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An Important Side Effect of Speech and Language Therapy - Confidence

There seems to be a theme that runs through my practise every school year.  One year it was Apraxia of Speech, another was all things related to AAC. That's one of the things I like so much about being an SLP is that you are always learning and no two years/clients/teams are the same. This year the theme is confidence.  While I have always known how important it was to build confidence, this year has shown me just how much.  Confidence in a child is huge.  It allows children to go out and explore more of the world,  take risks, make new friends or try to talk to new people.  In therapy and in school it will let them keep working on those aspects of their lives that can be really really really tricky.  

We have all have had a child (or will have) that is soo hesitant to try and work on their goals because they feel like they just can't do it. In these cases progress can be slow because they are hesitant to try and can feel overwhelmed. In some cases, which always makes me sad, they have had a bad experience with an SLP and don't want to be there. Part of our job is to build up their confidence, through success and developing trust so that they can move forward with therapy and, as always, the end goal is to be successfully discharged.

Keep in mind that it is not only the children who have significant communication challenges that need a boost in confidence.  I have seen children with mild articulation difficulties that due to their lack of confidence, it has impacted their lives greatly.  For example, I had a little girl who had a mild frontal lisp but because she was self conscious about it, she rarely talked in school.  By working on it and my taking the role of coach and cheerleader, she was able to gain the confidence to talk more in school even though her lisp wasn't completely "fixed" at that point.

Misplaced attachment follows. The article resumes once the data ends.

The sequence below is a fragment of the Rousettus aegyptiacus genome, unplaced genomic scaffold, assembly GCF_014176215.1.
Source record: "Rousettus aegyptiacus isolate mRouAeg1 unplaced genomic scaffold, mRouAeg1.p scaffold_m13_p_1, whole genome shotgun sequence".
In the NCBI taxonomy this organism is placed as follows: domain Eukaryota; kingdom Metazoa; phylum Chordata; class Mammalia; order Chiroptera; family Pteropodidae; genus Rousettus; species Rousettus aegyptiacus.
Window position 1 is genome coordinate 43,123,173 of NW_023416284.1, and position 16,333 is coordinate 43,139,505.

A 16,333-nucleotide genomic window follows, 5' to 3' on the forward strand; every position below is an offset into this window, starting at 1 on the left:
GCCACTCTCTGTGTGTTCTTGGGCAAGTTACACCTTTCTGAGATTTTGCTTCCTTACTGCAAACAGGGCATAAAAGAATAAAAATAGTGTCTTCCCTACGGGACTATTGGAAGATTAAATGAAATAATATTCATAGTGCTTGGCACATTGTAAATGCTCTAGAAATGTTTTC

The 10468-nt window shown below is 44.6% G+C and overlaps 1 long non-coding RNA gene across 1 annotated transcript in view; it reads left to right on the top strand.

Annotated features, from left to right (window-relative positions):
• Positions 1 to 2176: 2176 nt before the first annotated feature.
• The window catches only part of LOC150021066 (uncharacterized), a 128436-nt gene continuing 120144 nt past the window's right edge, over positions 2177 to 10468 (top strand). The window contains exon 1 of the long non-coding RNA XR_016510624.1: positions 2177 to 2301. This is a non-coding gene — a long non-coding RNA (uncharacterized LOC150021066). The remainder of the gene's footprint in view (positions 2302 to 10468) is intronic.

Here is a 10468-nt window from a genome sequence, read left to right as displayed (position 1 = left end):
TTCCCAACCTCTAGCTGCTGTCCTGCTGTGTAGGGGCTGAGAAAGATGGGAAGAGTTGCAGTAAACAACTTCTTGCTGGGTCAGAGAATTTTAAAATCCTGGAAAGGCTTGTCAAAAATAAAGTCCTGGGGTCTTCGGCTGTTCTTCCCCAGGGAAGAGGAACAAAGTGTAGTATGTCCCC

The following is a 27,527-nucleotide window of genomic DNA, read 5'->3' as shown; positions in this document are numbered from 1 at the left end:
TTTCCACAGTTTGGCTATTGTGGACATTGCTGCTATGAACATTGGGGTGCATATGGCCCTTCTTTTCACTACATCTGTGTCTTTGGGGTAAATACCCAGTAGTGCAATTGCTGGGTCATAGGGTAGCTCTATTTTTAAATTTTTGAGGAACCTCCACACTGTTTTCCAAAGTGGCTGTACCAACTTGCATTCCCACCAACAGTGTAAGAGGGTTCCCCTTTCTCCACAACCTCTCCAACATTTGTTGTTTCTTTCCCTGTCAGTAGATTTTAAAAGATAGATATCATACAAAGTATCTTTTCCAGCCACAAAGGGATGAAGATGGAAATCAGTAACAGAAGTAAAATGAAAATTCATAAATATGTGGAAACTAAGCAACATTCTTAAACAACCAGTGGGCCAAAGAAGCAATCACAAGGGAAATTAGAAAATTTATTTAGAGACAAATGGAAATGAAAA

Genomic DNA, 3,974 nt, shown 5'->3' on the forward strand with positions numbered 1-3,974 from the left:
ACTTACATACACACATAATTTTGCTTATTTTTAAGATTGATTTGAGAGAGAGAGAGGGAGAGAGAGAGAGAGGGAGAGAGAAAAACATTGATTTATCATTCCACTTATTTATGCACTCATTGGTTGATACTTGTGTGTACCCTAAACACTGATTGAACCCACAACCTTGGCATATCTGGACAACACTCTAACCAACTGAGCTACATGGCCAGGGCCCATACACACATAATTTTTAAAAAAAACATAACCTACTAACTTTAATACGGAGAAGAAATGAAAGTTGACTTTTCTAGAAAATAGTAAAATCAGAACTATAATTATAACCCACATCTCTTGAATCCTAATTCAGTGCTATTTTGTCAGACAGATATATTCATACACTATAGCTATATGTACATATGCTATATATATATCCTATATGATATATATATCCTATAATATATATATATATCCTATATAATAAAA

Another thing about me is that I'm a huge fan of Vygotsky and always have his principles in mind when working.  When working with children, always keep in mind the level that child is at in relation to their goals.  What kind of supports do they need and don't need.  What can I do to make it hard enough so that it is challenging but not so hard that they won't be successful?  This too builds confidence.

Providing specific feedback is important.  This helps speed therapy along but also shows children (and their parents) what is going right and what you are skills working on. Using phrases such as "that's getting close, now remember _______" or "do remember when _____ was tricky for you.  Now it's easy." These all help build confidence.  

Praise is also a big consideration when building confidence.  What kinds of praise are effective and appropriate for that specific child.  Some children don't like high fives, others do. Some kids want very matter of fact praise such as "good job,"  "that was a great _____." Other children may want a bigger production made.  As well, it is also important to acknowledge their hard work especially if it was a hard session and it wasn't as successful as you had both hoped.  

Finally I want to thank all the children who remind me daily how important confidence is.  I want to especially thank a little guy who is no longer hiding when meeting new people but now approaches them and talks with them although it is still very difficult to understand him.  That is how confidence has impacted his life.